Edward Kane, Advocate in A Promise is a Promise: Chapter 4

“A wee drop of milk, Mr Kane?”Kane smiled and nodded: “If that’s no trouble.”

Edward Kane, Advocate in A Promise is a Promise
Edward Kane, Advocate in A Promise is a Promise

The elderly Mrs McAllister poured the milk from the jug, put the jug down, then lifted up a plate adorned with small biscuits: “And a wee biscuit, Mr Kane. I cannae drink tea myself, unless I have a wee biscuit with it, sir.”

Kane took a biscuit, and a small bite: “These have a very pleasing flavour, Mrs McAdam. Lavender isn’t it?”

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Mrs McAdam nodded: “They were made by Wee Rosie in the cash room there. She made them, but it’s my recipe, sir.”

“Then, they are a tribute to the art of collaboration, madam.”

The lady smiled: “And we gave her the lavender an’ all, Mr Kane. We like to look after our people, sir. It’s only Christian charity. And, as the Proverbs say, ‘Charity begins at home’...”

Kane smiled and nodded. The old lady’s reference was wrong. Not from Proverbs. Kane’s late father had been a Minister of the Church of Scotland, so the young Advocate knew his Bible. One of the Paul’s letters to Timothy, I think…

“...and she’s nice lassie, Wee Rose. We like to treat her as family. It’s just a husband she needs, sir, but, of course...well...”. Mrs McAdam shook her head. The old lady’s pensiveness was broken by the door of the room being swung open and the appearance of a very small barking dog.

Kane flinched.

Mrs McAdam laughed: “You are not a lover of dogs, Mr Kane?”

Kane relaxed: “I apologise, madam. I was startled for a moment. In fact, I love all animals.”

The animal sat down before Kane and cocked its head to one side. Kane noted that it was a mongrel. Brown and white. Sharp, pointy ears, and a very winning disposition. It looked up at Kane as if to say: Am I not a cheeky wee midden?

The old lady scooped up the animal and began to ruffle its neck with her fingers. Her lips made an “oooh” shape as she cooed over the pup: “Oooh, Dash - good boy - mummy’s little darling...”

Dash? And then the door opened wide and there stood Murray McAdam. He saw his mother fussing over the dog, looked over at Kane and rolled his eyes: “Mr Kane - I see that you have met my mother’s favourite son.” He turned to the old lady: “Mother, mother - we have company...”

The old mother, immune to rebuke, was holding the animal face-to-face now. She gazed into its eyes. She puckered her lips and spoke: “I know - but he is SO beautiful...”

McAdam shook his head: “Mother - give that infernal creature to Rose and bring more tea to my room.”. He beckoned the young Advocate: “Kane, follow me, if you please.”

Kane made a small bow and left the old lady - who, by this point was encouraging the animal to lick her face.

*****

In McAdam’s office. Piles of paper everywhere. Everywhere.

The solicitor looked across the desk at Kane: “As you’ll see, Mr Kane, we do not lack for instructions in this firm. If all goes well with this case, then you can perhaps help us with a great number of others...”

What was it that Horse had predicted yesterday? “...some great big, juicy dripping roast of a case...”

McAdam continued: “Now, I trust that you can keep a secret?”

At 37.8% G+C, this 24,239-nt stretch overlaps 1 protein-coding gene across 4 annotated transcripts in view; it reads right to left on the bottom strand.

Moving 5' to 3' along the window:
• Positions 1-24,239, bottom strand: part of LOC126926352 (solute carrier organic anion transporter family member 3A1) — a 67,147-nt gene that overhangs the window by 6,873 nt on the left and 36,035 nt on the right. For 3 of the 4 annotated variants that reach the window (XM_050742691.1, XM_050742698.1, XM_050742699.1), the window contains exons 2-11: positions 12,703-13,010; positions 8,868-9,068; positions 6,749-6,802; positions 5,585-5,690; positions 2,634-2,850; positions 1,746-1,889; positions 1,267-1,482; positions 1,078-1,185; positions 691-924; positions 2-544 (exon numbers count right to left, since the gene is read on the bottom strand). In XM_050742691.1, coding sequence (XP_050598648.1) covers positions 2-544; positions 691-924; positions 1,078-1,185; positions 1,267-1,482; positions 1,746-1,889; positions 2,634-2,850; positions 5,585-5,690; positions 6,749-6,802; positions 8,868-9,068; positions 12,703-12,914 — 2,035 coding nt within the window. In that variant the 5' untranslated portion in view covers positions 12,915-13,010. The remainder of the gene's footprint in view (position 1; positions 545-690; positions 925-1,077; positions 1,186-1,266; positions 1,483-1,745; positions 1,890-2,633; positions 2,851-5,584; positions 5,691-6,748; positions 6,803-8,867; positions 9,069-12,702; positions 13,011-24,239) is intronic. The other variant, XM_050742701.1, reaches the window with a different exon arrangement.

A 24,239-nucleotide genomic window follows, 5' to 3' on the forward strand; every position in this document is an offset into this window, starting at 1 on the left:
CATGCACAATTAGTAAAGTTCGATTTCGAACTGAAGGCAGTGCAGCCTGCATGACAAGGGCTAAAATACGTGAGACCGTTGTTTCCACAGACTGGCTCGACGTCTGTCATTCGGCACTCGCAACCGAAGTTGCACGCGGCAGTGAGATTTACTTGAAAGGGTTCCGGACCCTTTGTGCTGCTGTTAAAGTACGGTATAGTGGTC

“Of course.”

McAdam sat back in his chair: “The matter at hand is...how may I describe it...a delicate one...and very near to the reputation of this office.”

Kane smiled and said nothing, waiting for the explanation to unravel at its own pace. McAdam rose from his chair and went to the window. He began searching through the piles of papers on the floor. “I had a fair copy made of her statement. It’s here somewhere...”

The solicitor produced a bundle of papers from the pile and looked up at Kane: “The case, perhaps unusually, involves both affairs of the heart and contractual matters. Are you confident of your abilities in these fields?

Kane smiled: “‘Contractual matters’, of course. However, regarding ‘affairs of the heart’, I fear I am likely to be as foolish as any other man.”

McAdam stared at Kane for a moment. Unsmiling. Then: “Ah, I see. A humorous response. Well, I do not consider this to be a matter of levity, Mr Kane. Here....” and he handed Kane the papers.

Kane nodded, somewhat chastened, and took the papers. He attempted to diffuse the now tense atmosphere in the room. “And will the client be joining us today, Mr McAdam?”

McAdam walked round and sat at his desk: “She is already here, sir. Read the papers, Mr Kane. Let me have your view.” McAdam pointed to a small bureau at the window. “You may use the smaller desk.” He began to study a set of papers on his own desk. “In the meantime, sir, there is much work to be done. I really must employ a clerk. Let me know when you have completed your perusal of the papers and we will discuss further at that point” And then McAdam seemed to vanish into the paperwork before him.

Kane sat down at the small desk. He took the sheaf of papers that McAdam had given him and began to read:

“My name is Rosemary Daisy Thomas. I am known as ‘Rose” or “Rosie”. I am 26 years of age. I am employed by Messrs McAllister and McAdam, Solicitors and Notaries, Edinburgh and I work in the Cash Room....”

Kane looked up from the papers. Of course, this is the pretty girl in the cash room. Lovely sister of the errant Master Timmy...

“I am an orphan. My mother, Violet Thomas, died in childbirth having my wee brother, Timothy. Timmy is now aged eleven. I have been asked to talk about my dealings with one Thomas Tack, Esquire. I am very embarrassed by the whole matter. I did not know that anyone could be so heartless…”